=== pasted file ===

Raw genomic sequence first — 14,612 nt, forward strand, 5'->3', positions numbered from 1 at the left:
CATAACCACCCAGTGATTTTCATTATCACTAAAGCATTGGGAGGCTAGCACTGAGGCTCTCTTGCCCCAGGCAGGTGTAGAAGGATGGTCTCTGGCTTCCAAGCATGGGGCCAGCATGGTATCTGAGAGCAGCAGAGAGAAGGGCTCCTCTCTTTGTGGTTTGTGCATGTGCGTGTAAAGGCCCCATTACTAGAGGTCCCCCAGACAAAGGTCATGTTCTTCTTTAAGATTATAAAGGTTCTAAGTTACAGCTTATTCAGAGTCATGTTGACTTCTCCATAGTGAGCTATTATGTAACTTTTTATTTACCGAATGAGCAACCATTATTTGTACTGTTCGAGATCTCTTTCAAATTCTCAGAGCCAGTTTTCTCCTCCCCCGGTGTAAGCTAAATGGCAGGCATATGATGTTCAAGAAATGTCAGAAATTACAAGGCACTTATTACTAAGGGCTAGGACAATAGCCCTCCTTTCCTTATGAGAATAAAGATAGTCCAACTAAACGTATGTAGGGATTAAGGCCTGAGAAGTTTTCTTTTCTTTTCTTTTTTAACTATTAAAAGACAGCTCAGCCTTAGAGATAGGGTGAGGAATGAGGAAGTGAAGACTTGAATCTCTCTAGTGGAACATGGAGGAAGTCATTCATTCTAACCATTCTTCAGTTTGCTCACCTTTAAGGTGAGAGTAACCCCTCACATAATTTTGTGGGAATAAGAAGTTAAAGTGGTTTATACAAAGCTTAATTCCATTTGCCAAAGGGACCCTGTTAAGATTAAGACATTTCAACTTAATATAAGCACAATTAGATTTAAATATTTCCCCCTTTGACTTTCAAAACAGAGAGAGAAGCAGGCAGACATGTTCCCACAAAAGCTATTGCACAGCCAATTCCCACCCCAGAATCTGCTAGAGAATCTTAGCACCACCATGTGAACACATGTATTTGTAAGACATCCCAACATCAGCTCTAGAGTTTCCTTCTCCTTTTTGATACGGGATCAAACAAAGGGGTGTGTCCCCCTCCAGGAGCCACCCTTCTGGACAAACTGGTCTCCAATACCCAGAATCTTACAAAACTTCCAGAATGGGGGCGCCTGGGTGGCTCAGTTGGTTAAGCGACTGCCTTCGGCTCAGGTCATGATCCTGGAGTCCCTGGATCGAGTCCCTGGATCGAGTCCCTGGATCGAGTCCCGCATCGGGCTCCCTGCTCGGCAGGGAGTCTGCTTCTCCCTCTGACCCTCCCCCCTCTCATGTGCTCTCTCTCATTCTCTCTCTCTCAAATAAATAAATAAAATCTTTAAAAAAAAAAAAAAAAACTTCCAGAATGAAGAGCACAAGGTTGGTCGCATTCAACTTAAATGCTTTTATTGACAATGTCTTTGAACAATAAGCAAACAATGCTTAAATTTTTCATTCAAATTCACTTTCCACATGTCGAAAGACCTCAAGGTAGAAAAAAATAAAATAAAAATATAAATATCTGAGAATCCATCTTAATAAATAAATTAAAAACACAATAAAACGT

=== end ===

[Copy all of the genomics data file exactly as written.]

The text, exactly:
Raw genomic sequence first — 14,612 nt, forward strand, 5'->3', positions numbered from 1 at the left:
CATAACCACCCAGTGATTTTCATTATCACTAAAGCATTGGGAGGCTAGCACTGAGGCTCTCTTGCCCCAGGCAGGTGTAGAAGGATGGTCTCTGGCTTCCAAGCATGGGGCCAGCATGGTATCTGAGAGCAGCAGAGAGAAGGGCTCCTCTCTTTGTGGTTTGTGCATGTGCGTGTAAAGGCCCCATTACTAGAGGTCCCCCAGACAAAGGTCATGTTCTTCTTTAAGATTATAAAGGTTCTAAGTTACAGCTTATTCAGAGTCATGTTGACTTCTCCATAGTGAGCTATTATGTAACTTTTTATTTACCGAATGAGCAACCATTATTTGTACTGTTCGAGATCTCTTTCAAATTCTCAGAGCCAGTTTTCTCCTCCCCCGGTGTAAGCTAAATGGCAGGCATATGATGTTCAAGAAATGTCAGAAATTACAAGGCACTTATTACTAAGGGCTAGGACAATAGCCCTCCTTTCCTTATGAGAATAAAGATAGTCCAACTAAACGTATGTAGGGATTAAGGCCTGAGAAGTTTTCTTTTCTTTTCTTTTTTAACTATTAAAAGACAGCTCAGCCTTAGAGATAGGGTGAGGAATGAGGAAGTGAAGACTTGAATCTCTCTAGTGGAACATGGAGGAAGTCATTCATTCTAACCATTCTTCAGTTTGCTCACCTTTAAGGTGAGAGTAACCCCTCACATAATTTTGTGGGAATAAGAAGTTAAAGTGGTTTATACAAAGCTTAATTCCATTTGCCAAAGGGACCCTGTTAAGATTAAGACATTTCAACTTAATATAAGCACAATTAGATTTAAATATTTCCCCCTTTGACTTTCAAAACAGAGAGAGAAGCAGGCAGACATGTTCCCACAAAAGCTATTGCACAGCCAATTCCCACCCCAGAATCTGCTAGAGAATCTTAGCACCACCATGTGAACACATGTATTTGTAAGACATCCCAACATCAGCTCTAGAGTTTCCTTCTCCTTTTTGATACGGGATCAAACAAAGGGGTGTGTCCCCCTCCAGGAGCCACCCTTCTGGACAAACTGGTCTCCAATACCCAGAATCTTACAAAACTTCCAGAATGGGGGCGCCTGGGTGGCTCAGTTGGTTAAGCGACTGCCTTCGGCTCAGGTCATGATCCTGGAGTCCCTGGATCGAGTCCCTGGATCGAGTCCCTGGATCGAGTCCCGCATCGGGCTCCCTGCTCGGCAGGGAGTCTGCTTCTCCCTCTGACCCTCCCCCCTCTCATGTGCTCTCTCTCATTCTCTCTCTCTCAAATAAATAAATAAAATCTTTAAAAAAAAAAAAAAAAACTTCCAGAATGAAGAGCACAAGGTTGGTCGCATTCAACTTAAATGCTTTTATTGACAATGTCTTTGAACAATAAGCAAACAATGCTTAAATTTTTCATTCAAATTCACTTTCCACATGTCGAAAGACCTCAAGGTAGAAAAAAATAAAATAAAAATATAAATATCTGAGAATCCATCTTAATAAATAAATTAAAAACACAATAAAACGT